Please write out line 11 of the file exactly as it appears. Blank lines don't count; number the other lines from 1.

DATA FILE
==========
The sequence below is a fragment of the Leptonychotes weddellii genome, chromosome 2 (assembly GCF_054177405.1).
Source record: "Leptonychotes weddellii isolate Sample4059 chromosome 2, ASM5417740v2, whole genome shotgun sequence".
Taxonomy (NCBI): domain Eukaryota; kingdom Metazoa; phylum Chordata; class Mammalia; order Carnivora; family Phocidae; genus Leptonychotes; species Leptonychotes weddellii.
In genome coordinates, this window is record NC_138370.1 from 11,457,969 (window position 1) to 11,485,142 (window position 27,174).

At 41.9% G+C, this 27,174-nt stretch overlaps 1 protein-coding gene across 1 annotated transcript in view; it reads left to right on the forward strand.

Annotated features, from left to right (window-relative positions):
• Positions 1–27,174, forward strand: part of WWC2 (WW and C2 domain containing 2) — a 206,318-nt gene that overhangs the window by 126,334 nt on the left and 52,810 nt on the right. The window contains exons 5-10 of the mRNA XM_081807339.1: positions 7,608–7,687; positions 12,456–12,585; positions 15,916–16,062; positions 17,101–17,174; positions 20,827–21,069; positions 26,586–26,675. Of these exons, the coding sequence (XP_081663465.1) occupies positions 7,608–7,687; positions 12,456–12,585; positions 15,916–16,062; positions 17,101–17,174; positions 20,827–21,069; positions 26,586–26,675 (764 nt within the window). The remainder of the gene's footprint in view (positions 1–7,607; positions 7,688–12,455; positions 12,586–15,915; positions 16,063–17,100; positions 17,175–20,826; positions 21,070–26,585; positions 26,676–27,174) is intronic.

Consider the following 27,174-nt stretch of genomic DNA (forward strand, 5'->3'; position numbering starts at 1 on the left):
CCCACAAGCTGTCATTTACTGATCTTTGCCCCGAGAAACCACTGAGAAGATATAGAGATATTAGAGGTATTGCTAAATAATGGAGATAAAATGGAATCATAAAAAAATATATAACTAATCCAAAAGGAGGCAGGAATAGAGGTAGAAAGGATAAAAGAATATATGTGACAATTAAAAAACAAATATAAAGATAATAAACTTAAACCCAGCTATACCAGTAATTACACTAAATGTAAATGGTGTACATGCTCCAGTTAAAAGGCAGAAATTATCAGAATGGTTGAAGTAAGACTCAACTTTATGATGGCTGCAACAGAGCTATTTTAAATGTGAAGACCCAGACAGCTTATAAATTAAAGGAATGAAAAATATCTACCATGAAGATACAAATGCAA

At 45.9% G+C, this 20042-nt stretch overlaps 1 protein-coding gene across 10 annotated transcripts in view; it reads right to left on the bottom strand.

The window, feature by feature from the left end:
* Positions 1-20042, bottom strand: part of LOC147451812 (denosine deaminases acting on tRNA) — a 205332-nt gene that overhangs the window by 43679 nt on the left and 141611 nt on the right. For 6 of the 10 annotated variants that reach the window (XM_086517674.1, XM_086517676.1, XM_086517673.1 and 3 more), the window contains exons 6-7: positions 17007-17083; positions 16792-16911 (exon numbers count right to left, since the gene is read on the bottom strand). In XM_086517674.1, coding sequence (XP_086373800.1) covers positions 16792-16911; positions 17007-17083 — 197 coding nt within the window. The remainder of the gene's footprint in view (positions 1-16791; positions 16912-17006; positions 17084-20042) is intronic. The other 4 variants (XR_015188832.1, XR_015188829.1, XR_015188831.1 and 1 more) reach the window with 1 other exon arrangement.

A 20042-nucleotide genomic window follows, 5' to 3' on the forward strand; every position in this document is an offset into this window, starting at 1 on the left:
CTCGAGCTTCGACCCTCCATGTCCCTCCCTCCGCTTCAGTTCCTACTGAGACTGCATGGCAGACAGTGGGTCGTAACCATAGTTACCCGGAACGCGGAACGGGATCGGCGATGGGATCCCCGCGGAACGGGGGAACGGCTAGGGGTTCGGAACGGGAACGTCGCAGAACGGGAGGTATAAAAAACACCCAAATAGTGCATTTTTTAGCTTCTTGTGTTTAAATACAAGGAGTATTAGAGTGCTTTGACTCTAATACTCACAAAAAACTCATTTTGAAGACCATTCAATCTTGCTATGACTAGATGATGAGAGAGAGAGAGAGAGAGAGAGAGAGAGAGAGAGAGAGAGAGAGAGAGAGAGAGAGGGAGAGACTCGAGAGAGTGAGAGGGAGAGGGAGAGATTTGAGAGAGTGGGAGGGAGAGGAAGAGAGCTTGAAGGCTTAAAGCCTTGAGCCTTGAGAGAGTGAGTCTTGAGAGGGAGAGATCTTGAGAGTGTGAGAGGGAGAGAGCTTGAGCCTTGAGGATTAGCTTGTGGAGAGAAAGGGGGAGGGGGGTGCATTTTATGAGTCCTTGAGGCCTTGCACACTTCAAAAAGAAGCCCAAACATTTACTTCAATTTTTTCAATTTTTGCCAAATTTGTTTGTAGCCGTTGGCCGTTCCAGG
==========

The window, feature by feature from the left end: